Data mining is a tool that builds models to understand relationships and patterns from large databases. It is an umbrella term that brings together the fields of statistics, artificial intelligence and machine learning. Many people who work with data have used this technique for years, but the improvement of technology in the last decade has allowed for many more possibilities. More processing power has allowed for data mining to develop and provide more in-depth insights.
Data mining got its official name in the 1990s, but it is probably not until recently that the public has felt the impact. Most people will associate it with social media, especially after the publicised privacy scandals that have challenged social media platforms numerous times. This association could be considered unfair - data analysis is the method, not the result. To be able to use social media we agree to the terms and conditions, and in turn, provide them with data they can use. However, we do not grant permission for them to be careless with the information.
With this in mind, is it unethical? Unfortunately, it is hard to say, as it is dependent on both the data and whom it effects. For example, American supermarket Target used data mining to analyse women's shopping baskets and identified patterns of which items related to pregnancy. Target then sent vouchers for baby related items to other customers who had bought similar products. Many customers enjoyed this; some even found it comical that Target knew they were expecting a baby before they had formally announced this. The supermarket discovered the ethical problems that can occur from data analysis when they sent the vouchers to the home of a teenage girl. The girl was pregnant, so the algorithm was correct, but had not told her family, which caused them distress. Legally, the supermarket was not at fault; however, they may not have fully considered the ethical implications of the campaign.
Companies should not be afraid of using data mining, as long as it is used responsibly. It can be a great tool that can help to build marketing strategies, reduce costs and reach new customers. Every organisation will have pages upon pages of information that has no meaning, until someone analyses it. For example, a Travel Agent might know your relationship status, if you own your own home and your age - a pretty ‘useless’ list until it’s looked into further. A data scientist could look at this list and finds trends that show 34-year-old single females are more likely to travel to Italy than elsewhere in Europe. This information could be vital in ensuring the success of your next communication campaign.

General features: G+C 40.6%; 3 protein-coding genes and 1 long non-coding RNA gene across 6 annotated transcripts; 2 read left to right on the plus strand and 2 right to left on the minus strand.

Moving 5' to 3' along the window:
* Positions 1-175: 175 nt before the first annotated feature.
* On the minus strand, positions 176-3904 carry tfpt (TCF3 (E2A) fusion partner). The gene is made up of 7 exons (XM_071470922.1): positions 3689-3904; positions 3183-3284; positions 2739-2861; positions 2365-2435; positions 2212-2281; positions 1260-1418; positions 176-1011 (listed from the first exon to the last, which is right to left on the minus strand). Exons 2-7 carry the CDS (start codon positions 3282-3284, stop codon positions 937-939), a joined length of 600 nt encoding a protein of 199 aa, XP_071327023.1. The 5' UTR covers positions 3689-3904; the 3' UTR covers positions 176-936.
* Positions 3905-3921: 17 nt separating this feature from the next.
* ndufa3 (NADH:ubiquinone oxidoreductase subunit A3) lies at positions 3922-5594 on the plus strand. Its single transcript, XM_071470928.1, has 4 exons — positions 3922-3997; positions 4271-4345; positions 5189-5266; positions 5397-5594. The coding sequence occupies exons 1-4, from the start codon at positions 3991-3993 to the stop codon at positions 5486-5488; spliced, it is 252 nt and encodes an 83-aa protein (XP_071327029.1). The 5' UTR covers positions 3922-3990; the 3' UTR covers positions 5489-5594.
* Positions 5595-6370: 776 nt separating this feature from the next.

If someone is looking to take data mining seriously, what attributes should a data analyst scientist have? A great start is a bachelor level qualification in maths, statics or computer science. Someone with strong communication skills is also invaluable, to be able to translate their findings. Finally, they should have a real passion for the industry, dealing with large quantities of data can be hard if they have no real interest in the work. Being enthusiastic about their role will make their findings better.
People are unlikely to be upset that a company is analysing their data, but are often upset when things go wrong. Businesses should be aware of their obligation and responsibilities of the data they hold. Security breaches should be reported to clients straight away and measures put in place to prevent this from happening again. Albeit more difficult, they should also consider the implications of their research, as some results can cause conflicts with their customers. Data mining has always been a fantastic tool to use, but in the modern world, it should be used with more awareness than some major companies care to show.